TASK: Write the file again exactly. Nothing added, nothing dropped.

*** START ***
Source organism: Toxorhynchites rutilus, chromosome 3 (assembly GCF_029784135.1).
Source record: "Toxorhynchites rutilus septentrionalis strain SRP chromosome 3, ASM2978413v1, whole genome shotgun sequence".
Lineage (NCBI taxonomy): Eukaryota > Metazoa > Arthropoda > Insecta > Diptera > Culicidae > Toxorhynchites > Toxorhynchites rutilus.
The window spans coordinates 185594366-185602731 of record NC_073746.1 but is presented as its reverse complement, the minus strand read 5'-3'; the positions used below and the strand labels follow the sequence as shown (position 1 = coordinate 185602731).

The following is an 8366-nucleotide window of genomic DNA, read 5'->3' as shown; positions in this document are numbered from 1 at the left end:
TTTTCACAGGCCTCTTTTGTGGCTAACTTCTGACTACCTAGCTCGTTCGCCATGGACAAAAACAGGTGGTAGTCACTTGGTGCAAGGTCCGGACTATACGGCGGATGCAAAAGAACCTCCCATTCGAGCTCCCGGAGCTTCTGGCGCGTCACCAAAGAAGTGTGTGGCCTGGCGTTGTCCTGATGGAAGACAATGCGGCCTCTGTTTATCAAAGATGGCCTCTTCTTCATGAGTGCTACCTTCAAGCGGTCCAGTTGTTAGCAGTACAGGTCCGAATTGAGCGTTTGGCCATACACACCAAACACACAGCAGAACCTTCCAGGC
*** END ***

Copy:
Source organism: Toxorhynchites rutilus, chromosome 3 (assembly GCF_029784135.1).
Source record: "Toxorhynchites rutilus septentrionalis strain SRP chromosome 3, ASM2978413v1, whole genome shotgun sequence".
Lineage (NCBI taxonomy): Eukaryota > Metazoa > Arthropoda > Insecta > Diptera > Culicidae > Toxorhynchites > Toxorhynchites rutilus.
The window spans coordinates 185594366-185602731 of record NC_073746.1 but is presented as its reverse complement, the minus strand read 5'-3'; the positions used below and the strand labels follow the sequence as shown (position 1 = coordinate 185602731).

The following is an 8366-nucleotide window of genomic DNA, read 5'->3' as shown; positions in this document are numbered from 1 at the left end:
TTTTCACAGGCCTCTTTTGTGGCTAACTTCTGACTACCTAGCTCGTTCGCCATGGACAAAAACAGGTGGTAGTCACTTGGTGCAAGGTCCGGACTATACGGCGGATGCAAAAGAACCTCCCATTCGAGCTCCCGGAGCTTCTGGCGCGTCACCAAAGAAGTGTGTGGCCTGGCGTTGTCCTGATGGAAGACAATGCGGCCTCTGTTTATCAAAGATGGCCTCTTCTTCATGAGTGCTACCTTCAAGCGGTCCAGTTGTTAGCAGTACAGGTCCGAATTGAGCGTTTGGCCATACACACCAAACACACAGCAGAACCTTCCAGGC